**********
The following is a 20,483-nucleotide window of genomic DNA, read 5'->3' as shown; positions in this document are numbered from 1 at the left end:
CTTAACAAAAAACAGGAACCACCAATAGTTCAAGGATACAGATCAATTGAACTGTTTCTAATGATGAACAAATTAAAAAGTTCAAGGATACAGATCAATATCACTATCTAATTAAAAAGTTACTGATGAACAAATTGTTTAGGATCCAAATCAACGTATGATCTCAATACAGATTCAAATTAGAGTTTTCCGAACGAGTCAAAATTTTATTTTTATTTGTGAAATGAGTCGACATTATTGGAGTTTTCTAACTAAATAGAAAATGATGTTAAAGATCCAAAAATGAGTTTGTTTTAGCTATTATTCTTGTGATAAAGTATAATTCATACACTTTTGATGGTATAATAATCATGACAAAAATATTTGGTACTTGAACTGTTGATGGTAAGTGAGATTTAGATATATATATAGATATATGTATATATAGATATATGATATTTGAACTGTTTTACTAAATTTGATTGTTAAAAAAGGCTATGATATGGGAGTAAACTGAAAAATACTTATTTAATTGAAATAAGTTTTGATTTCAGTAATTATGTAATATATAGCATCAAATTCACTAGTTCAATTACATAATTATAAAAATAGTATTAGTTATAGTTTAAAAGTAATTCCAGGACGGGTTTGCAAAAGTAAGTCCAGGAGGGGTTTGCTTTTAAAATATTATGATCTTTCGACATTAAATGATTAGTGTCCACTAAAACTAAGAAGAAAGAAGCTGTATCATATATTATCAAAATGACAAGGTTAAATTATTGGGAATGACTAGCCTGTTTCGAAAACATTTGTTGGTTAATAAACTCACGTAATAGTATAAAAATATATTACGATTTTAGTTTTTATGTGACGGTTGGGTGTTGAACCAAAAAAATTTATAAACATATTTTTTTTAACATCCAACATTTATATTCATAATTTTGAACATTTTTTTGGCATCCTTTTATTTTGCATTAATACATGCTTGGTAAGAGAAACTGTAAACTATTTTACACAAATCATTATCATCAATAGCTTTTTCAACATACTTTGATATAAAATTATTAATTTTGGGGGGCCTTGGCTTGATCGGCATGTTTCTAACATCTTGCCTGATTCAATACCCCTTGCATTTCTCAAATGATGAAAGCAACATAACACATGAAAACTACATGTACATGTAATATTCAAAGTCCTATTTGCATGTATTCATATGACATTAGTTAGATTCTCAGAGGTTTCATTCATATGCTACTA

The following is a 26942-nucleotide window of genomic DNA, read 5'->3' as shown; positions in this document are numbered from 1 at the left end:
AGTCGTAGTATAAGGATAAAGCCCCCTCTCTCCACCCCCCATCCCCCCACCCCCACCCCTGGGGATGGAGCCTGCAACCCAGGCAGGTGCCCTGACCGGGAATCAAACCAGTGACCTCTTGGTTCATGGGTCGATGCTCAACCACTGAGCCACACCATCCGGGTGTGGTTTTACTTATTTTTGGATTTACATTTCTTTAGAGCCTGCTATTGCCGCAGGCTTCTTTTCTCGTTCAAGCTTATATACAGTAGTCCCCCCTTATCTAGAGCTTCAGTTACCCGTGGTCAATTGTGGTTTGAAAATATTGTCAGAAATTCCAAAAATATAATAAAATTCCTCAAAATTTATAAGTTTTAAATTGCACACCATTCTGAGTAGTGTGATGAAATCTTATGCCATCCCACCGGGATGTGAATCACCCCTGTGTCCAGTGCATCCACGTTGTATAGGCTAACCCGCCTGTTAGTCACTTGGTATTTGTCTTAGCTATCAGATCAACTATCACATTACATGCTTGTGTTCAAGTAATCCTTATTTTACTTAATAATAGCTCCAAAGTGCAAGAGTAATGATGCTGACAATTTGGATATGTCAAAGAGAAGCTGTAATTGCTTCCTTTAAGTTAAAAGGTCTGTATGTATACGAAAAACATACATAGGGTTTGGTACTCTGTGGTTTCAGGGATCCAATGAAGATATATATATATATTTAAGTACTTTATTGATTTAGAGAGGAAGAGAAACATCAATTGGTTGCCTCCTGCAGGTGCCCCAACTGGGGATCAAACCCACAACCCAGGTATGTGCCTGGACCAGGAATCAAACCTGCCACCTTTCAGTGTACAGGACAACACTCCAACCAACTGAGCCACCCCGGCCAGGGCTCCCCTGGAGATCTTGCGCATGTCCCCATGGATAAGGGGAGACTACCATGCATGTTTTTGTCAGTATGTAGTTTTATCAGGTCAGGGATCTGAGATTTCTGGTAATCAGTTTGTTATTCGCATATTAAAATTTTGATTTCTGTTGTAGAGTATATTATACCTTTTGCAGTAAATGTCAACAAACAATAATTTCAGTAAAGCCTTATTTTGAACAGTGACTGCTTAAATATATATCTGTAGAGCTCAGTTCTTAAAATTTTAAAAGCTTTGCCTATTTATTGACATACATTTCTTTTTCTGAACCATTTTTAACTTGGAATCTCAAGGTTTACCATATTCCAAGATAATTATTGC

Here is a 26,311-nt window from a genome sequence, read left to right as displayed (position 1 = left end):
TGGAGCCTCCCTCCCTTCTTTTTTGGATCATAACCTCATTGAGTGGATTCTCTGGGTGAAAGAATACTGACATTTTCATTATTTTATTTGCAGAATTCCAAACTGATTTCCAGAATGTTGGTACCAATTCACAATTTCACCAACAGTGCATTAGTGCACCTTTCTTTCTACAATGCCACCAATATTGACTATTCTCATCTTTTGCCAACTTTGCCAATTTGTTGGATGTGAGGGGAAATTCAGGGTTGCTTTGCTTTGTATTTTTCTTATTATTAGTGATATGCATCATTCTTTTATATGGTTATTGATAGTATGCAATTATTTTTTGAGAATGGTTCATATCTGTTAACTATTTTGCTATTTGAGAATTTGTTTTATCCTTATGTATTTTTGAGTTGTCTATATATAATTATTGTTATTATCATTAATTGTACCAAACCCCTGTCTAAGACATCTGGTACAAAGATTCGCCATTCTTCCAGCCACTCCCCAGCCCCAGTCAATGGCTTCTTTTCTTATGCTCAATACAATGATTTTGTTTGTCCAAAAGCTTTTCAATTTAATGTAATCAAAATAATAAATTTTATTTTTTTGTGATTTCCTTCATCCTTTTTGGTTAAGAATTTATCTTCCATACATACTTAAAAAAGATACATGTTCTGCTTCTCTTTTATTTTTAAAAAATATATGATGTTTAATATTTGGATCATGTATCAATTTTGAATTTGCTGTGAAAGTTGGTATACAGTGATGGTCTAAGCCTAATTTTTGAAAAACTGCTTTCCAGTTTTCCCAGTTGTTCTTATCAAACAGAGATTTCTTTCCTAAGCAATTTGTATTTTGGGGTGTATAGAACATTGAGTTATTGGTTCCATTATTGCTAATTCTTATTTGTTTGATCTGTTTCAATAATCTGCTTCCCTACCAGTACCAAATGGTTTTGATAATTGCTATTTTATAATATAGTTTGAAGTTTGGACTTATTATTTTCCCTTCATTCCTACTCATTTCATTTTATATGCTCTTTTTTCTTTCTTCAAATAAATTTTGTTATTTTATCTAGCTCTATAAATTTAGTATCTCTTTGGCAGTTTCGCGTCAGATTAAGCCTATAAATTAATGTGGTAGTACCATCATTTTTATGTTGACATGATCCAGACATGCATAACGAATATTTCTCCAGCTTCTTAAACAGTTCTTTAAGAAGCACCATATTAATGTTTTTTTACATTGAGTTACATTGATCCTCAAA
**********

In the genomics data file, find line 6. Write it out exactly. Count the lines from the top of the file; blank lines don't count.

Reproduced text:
TGGAGCCTCCCTCCCTTCTTTTTTGGATCATAACCTCATTGAGTGGATTCTCTGGGTGAAAGAATACTGACATTTTCATTATTTTATTTGCAGAATTCCAAACTGATTTCCAGAATGTTGGTACCAATTCACAATTTCACCAACAGTGCATTAGTGCACCTTTCTTTCTACAATGCCACCAATATTGACTATTCTCATCTTTTGCCAACTTTGCCAATTTGTTGGATGTGAGGGGAAATTCAGGGTTGCTTTGCTTTGTATTTTTCTTATTATTAGTGATATGCATCATTCTTTTATATGGTTATTGATAGTATGCAATTATTTTTTGAGAATGGTTCATATCTGTTAACTATTTTGCTATTTGAGAATTTGTTTTATCCTTATGTATTTTTGAGTTGTCTATATATAATTATTGTTATTATCATTAATTGTACCAAACCCCTGTCTAAGACATCTGGTACAAAGATTCGCCATTCTTCCAGCCACTCCCCAGCCCCAGTCAATGGCTTCTTTTCTTATGCTCAATACAATGATTTTGTTTGTCCAAAAGCTTTTCAATTTAATGTAATCAAAATAATAAATTTTATTTTTTTGTGATTTCCTTCATCCTTTTTGGTTAAGAATTTATCTTCCATACATACTTAAAAAAGATACATGTTCTGCTTCTCTTTTATTTTTAAAAAATATATGATGTTTAATATTTGGATCATGTATCAATTTTGAATTTGCTGTGAAAGTTGGTATACAGTGATGGTCTAAGCCTAATTTTTGAAAAACTGCTTTCCAGTTTTCCCAGTTGTTCTTATCAAACAGAGATTTCTTTCCTAAGCAATTTGTATTTTGGGGTGTATAGAACATTGAGTTATTGGTTCCATTATTGCTAATTCTTATTTGTTTGATCTGTTTCAATAATCTGCTTCCCTACCAGTACCAAATGGTTTTGATAATTGCTATTTTATAATATAGTTTGAAGTTTGGACTTATTATTTTCCCTTCATTCCTACTCATTTCATTTTATATGCTCTTTTTTCTTTCTTCAAATAAATTTTGTTATTTTATCTAGCTCTATAAATTTAGTATCTCTTTGGCAGTTTCGCGTCAGATTAAGCCTATAAATTAATGTGGTAGTACCATCATTTTTATGTTGACATGATCCAGACATGCATAACGAATATTTCTCCAGCTTCTTAAACAGTTCTTTAAGAAGCACCATATTAATGTTTTTTTACATTGAGTTACATTGATCCTCAAA